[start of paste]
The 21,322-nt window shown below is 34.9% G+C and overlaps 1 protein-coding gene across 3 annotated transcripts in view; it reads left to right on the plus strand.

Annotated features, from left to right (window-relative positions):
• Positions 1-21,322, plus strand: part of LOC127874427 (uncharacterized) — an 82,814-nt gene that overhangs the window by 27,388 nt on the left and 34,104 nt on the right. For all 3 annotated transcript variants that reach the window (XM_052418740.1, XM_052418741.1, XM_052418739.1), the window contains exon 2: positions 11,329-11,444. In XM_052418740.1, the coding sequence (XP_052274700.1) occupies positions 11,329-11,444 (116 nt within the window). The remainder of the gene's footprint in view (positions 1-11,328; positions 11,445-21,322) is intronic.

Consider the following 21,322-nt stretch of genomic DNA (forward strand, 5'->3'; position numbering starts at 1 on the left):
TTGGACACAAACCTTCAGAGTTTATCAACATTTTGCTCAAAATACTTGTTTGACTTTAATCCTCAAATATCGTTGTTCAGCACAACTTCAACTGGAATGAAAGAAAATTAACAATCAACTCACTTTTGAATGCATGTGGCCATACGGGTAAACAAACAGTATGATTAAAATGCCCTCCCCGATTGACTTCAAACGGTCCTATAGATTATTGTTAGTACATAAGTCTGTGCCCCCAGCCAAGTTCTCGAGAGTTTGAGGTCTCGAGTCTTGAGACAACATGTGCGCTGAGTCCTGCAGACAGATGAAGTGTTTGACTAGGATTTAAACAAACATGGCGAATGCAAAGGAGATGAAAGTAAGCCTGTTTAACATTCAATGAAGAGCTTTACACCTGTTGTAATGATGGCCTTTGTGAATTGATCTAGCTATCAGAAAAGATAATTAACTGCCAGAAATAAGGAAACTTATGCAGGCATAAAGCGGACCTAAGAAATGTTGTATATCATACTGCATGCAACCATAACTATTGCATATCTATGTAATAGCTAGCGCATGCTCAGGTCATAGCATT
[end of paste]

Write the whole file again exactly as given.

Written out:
The 21,322-nt window shown below is 34.9% G+C and overlaps 1 protein-coding gene across 3 annotated transcripts in view; it reads left to right on the plus strand.

Annotated features, from left to right (window-relative positions):
• Positions 1-21,322, plus strand: part of LOC127874427 (uncharacterized) — an 82,814-nt gene that overhangs the window by 27,388 nt on the left and 34,104 nt on the right. For all 3 annotated transcript variants that reach the window (XM_052418740.1, XM_052418741.1, XM_052418739.1), the window contains exon 2: positions 11,329-11,444. In XM_052418740.1, the coding sequence (XP_052274700.1) occupies positions 11,329-11,444 (116 nt within the window). The remainder of the gene's footprint in view (positions 1-11,328; positions 11,445-21,322) is intronic.

Consider the following 21,322-nt stretch of genomic DNA (forward strand, 5'->3'; position numbering starts at 1 on the left):
TTGGACACAAACCTTCAGAGTTTATCAACATTTTGCTCAAAATACTTGTTTGACTTTAATCCTCAAATATCGTTGTTCAGCACAACTTCAACTGGAATGAAAGAAAATTAACAATCAACTCACTTTTGAATGCATGTGGCCATACGGGTAAACAAACAGTATGATTAAAATGCCCTCCCCGATTGACTTCAAACGGTCCTATAGATTATTGTTAGTACATAAGTCTGTGCCCCCAGCCAAGTTCTCGAGAGTTTGAGGTCTCGAGTCTTGAGACAACATGTGCGCTGAGTCCTGCAGACAGATGAAGTGTTTGACTAGGATTTAAACAAACATGGCGAATGCAAAGGAGATGAAAGTAAGCCTGTTTAACATTCAATGAAGAGCTTTACACCTGTTGTAATGATGGCCTTTGTGAATTGATCTAGCTATCAGAAAAGATAATTAACTGCCAGAAATAAGGAAACTTATGCAGGCATAAAGCGGACCTAAGAAATGTTGTATATCATACTGCATGCAACCATAACTATTGCATATCTATGTAATAGCTAGCGCATGCTCAGGTCATAGCATT